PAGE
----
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EU rejects merger of South Korean shipbuilders Daewoo, Hyundai

BRUSSELS (AP) – The European Union (EU) on Thursday rejected the merger between South Korean shipbuilders Hyundai and Daewoo, saying a union between two of the world’s biggest players in the industry would have given the combined company a global stranglehold on the production of liquified natural gas carriers.

EU Competition Commissioner Margrethe Vestager said the merger “would have led to less choice, higher prices and ultimately less innovation for European customers”. European companies account for almost half the orders in the USD45 billion market.

“We prohibited the merger,” Vestager said, arguing the new company would have eliminated a major player and grabbed a global market share exceeding 60 per cent.

And it is not an easy market for new players to jump into. LNG shipbuilding is a complicated process that requires transporting frozen gas at minus 162 degrees Celsius across the globe.

“Only a handful of shipbuilders around the world are able to build these vessels,” she said.

Hyundai Heavy Industries Holdings called the decision disappointing, saying it “will pursue possible measures, including an appeal to the General Court of the EU”.

It denied that the new company would have a chokehold on the market, saying “credible competitors already exist”, including Samsung in South Korea and Mitsubishi and Kawasaki in Japan.

While Vestager’s office is powerful in vetting such mergers and ensuring European consumers are not hurt by dominant players in the market, it was only the 10th merger that it has blocked in the past decade among 3,000 requests for approval.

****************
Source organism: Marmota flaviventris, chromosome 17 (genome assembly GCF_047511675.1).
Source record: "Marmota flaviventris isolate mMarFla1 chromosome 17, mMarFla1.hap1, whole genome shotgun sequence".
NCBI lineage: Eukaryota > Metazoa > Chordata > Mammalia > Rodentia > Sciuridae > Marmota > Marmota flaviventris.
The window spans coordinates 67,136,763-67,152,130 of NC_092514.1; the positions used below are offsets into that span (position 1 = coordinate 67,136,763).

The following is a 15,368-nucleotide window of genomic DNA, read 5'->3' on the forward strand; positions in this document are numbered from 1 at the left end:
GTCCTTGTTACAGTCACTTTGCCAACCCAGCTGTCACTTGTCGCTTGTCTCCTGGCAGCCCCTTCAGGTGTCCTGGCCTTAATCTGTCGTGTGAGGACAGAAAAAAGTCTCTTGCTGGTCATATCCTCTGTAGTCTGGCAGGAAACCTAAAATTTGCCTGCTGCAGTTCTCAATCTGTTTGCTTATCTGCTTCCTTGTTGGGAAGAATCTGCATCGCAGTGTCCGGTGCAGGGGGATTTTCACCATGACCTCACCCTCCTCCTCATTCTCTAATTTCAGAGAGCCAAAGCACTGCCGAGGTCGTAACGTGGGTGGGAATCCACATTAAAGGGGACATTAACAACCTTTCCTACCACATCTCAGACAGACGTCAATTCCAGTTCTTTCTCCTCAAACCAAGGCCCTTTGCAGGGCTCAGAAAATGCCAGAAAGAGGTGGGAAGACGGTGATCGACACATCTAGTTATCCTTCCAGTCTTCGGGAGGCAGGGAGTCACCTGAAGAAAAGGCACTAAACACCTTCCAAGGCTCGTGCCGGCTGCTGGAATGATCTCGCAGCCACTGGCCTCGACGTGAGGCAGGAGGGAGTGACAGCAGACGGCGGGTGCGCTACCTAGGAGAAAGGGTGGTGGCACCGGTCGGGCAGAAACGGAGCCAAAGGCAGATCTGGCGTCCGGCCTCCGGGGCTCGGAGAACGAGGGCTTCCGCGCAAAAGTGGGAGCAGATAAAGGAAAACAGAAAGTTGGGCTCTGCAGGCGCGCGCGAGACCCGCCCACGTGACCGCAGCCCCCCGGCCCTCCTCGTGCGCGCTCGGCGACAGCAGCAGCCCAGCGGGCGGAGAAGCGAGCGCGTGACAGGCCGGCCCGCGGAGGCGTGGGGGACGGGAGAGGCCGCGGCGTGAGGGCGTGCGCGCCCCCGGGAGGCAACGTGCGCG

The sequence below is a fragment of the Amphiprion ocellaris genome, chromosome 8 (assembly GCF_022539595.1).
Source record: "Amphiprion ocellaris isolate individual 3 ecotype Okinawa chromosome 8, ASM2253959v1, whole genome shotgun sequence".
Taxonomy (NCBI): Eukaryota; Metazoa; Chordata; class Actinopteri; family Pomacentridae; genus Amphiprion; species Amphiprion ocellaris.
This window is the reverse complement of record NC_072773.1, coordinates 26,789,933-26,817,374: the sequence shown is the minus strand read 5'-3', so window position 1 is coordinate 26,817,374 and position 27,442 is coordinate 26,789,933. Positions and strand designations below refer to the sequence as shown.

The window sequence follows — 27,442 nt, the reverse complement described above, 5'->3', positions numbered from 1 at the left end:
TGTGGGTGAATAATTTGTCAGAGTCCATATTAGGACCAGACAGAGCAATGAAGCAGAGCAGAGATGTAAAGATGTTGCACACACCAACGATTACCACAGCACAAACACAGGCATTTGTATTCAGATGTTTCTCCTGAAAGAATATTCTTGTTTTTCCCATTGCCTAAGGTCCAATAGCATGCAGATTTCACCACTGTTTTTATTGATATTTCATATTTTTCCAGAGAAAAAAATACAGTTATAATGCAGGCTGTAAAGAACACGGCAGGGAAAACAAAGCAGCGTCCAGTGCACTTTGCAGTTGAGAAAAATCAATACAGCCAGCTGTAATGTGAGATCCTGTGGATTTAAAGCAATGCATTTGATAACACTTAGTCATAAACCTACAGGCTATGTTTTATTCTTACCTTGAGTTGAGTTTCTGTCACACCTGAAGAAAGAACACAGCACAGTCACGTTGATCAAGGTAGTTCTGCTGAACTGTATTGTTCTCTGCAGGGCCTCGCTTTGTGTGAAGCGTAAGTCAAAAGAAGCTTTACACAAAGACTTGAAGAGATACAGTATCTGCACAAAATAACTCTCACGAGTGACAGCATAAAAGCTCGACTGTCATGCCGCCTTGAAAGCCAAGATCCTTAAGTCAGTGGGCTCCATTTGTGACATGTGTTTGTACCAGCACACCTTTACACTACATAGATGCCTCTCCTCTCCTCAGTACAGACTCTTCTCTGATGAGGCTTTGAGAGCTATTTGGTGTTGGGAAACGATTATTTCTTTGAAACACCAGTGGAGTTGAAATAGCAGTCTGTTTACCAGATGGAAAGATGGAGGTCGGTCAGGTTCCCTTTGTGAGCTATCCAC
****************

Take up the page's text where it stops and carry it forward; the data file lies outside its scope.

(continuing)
Under EU rules, the European Commission can reject mergers even outside its borders because they would affect markets in the 27-nation bloc if the companies do business there.

In the case of the LNG carriers, the new company would have a massive stake in the European markets. To move forward, the two companies would put themselves outside of EU law and lose a huge part of their market.

“It does not matter where the merging firms are located,” Vestager said. “What matters is whether they compete for demand in Europe. Companies are always welcome to grow by acquisition, as long as this is not at the expense of choice, price, quality and innovation in the European single market.”

She said the EU also had been in contact with South Korean and Japanese fair trade commissions, which still have to make their own decisions on the merger.

The EU’s move came as the 27-nation bloc is struggling with a natural gas shortage that has led to surging prices and put millions of families in trouble at the height of winter.

Even though natural gas is still a polluting fossil fuel, it does so to a lesser extent than coal and is being promoted in the EU as a bridge toward cleaner energies in the future.

The continent is importing more liquid natural gas to fill the gap, hence the need for competitive pricing in the LNG ships bracket.

“Diversification of sources of supply is fundamental. About a quarter of all of the EU’s energy consumption is accounted for by natural gas, most of which is imported, including in the form of LNG,” Vestager said.